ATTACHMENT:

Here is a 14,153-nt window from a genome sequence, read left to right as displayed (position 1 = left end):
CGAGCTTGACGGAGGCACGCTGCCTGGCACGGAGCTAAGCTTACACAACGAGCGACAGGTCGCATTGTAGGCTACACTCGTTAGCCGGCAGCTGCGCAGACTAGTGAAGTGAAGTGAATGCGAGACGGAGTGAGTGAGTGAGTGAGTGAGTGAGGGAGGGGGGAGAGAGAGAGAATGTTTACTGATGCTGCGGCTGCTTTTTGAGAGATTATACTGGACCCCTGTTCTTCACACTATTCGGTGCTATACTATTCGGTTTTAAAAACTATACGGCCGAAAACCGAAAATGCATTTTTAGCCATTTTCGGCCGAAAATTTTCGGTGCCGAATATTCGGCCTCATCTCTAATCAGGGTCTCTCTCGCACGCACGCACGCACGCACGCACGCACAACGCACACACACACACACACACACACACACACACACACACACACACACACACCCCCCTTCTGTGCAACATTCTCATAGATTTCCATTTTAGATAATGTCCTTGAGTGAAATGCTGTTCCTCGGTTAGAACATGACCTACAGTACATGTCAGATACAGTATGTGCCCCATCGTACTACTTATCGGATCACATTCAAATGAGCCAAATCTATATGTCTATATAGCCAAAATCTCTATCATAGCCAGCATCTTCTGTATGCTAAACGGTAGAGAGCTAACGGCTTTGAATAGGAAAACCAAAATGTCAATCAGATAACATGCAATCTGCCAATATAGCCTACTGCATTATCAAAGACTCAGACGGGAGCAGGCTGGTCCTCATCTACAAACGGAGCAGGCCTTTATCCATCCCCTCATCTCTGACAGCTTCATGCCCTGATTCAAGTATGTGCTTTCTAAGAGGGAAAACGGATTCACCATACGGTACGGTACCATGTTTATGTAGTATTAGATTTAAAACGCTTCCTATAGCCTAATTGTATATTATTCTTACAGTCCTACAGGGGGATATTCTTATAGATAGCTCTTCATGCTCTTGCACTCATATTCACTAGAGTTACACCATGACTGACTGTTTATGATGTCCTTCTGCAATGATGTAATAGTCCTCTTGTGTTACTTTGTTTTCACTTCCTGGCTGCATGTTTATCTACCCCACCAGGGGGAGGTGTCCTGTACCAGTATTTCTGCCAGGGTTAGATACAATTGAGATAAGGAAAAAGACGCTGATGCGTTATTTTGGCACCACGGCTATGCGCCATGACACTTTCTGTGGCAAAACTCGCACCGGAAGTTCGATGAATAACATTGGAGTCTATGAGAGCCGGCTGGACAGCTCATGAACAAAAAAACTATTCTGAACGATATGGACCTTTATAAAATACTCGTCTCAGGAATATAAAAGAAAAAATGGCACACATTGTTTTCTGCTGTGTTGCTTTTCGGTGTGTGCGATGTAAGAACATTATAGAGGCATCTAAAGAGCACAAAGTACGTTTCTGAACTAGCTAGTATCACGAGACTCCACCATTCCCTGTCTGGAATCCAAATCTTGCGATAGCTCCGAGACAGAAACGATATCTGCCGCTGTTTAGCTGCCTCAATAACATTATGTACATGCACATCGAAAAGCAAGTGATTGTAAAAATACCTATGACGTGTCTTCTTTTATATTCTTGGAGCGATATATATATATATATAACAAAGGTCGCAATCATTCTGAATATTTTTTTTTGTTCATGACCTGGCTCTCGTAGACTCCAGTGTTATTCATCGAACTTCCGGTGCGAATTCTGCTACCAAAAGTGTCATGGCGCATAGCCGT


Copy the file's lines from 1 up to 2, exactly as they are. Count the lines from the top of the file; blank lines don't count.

Here is a 14,153-nt window from a genome sequence, read left to right as displayed (position 1 = left end):
CGAGCTTGACGGAGGCACGCTGCCTGGCACGGAGCTAAGCTTACACAACGAGCGACAGGTCGCATTGTAGGCTACACTCGTTAGCCGGCAGCTGCGCAGACTAGTGAAGTGAAGTGAATGCGAGACGGAGTGAGTGAGTGAGTGAGTGAGTGAGGGAGGGGGGAGAGAGAGAGAATGTTTACTGATGCTGCGGCTGCTTTTTGAGAGATTATACTGGACCCCTGTTCTTCACACTATTCGGTGCTATACTATTCGGTTTTAAAAACTATACGGCCGAAAACCGAAAATGCATTTTTAGCCATTTTCGGCCGAAAATTTTCGGTGCCGAATATTCGGCCTCATCTCTAATCAGGGTCTCTCTCGCACGCACGCACGCACGCACGCACGCACAACGCACACACACACACACACACACACACACACACACACACACACACACACACCCCCCTTCTGTGCAACATTCTCATAGATTTCCATTTTAGATAATGTCCTTGAGTGAAATGCTGTTCCTCGGTTAGAACATGACCTACAGTACATGTCAGATACAGTATGTGCCCCATCGTACTACTTATCGGATCACATTCAAATGAGCCAAATCTATATGTCTATATAGCCAAAATCTCTATCATAGCCAGCATCTTCTGTATGCTAAACGGTAGAGAGCTAACGGCTTTGAATAGGAAAACCAAAATGTCAATCAGATAACATGCAATCTGCCAATATAGCCTACTGCATTATCAAAGACTCAGACGGGAGCAGGCTGGTCCTCATCTACAAACGGAGCAGGCCTTTATCCATCCCCTCATCTCTGACAGCTTCATGCCCTGATTCAAGTATGTGCTTTCTAAGAGGGAAAACGGATTCACCATACGGTACGGTACCATGTTTATGTAGTATTAGATTTAAAACGCTTCCTATAGCCTAATTGTATATTATTCTTACAGTCCTACAGGGGGATATTCTTATAGATAGCTCTTCATGCTCTTGCACTCATATTCACTAGAGTTACACCATGACTGACTGTTTATGATGTCCTTCTGCAATGATGTAATAGTCCTCTTGTGTTACTTTGTTTTCACTTCCTGGCTGCATGTTTATCTACCCCACCAGGGGGAGGTGTCCTGTACCAGTATTTCTGCCAGGGTTAGATACAATTGAGATAAGGAAAAAGACGCTGATGCGTTATTTTGGCACCACGGCTATGCGCCATGACACTTTCTGTGGCAAAACTCGCACCGGAAGTTCGATGAATAACATTGGAGTCTATGAGAGCCGGCTGGACAGCTCATGAACAAAAAAACTATTCTGAACGATATGGACCTTTATAAAATACTCGTCTCAGGAATATAAAAGAAAAAATGGCACACATTGTTTTCTGCTGTGTTGCTTTTCGGTGTGTGCGATGTAAGAACATTATAGAGGCATCTAAAGAGCACAAAGTACGTTTCTGAACTAGCTAGTATCACGAGACTCCACCATTCCCTGTCTGGAATCCAAATCTTGCGATAGCTCCGAGACAGAAACGATATCTGCCGCTGTTTAGCTGCCTCAATAACATTATGTACATGCACATCGAAAAGCAAGTGATTGTAAAAATACCTATGACGTGTCTTCTTTTATATTCTTGGAGCGATATATATATATATATAACAAAGGTCGCAATCATTCTGAATATTTTTTTTTGTTCATGACCTGGCTCTCGTAGACTCCAGTGTTATTCATCGAACTTCCGGTGCGAATTCTGCTACCAAAAGTGTCATGGCGCATAGCCGT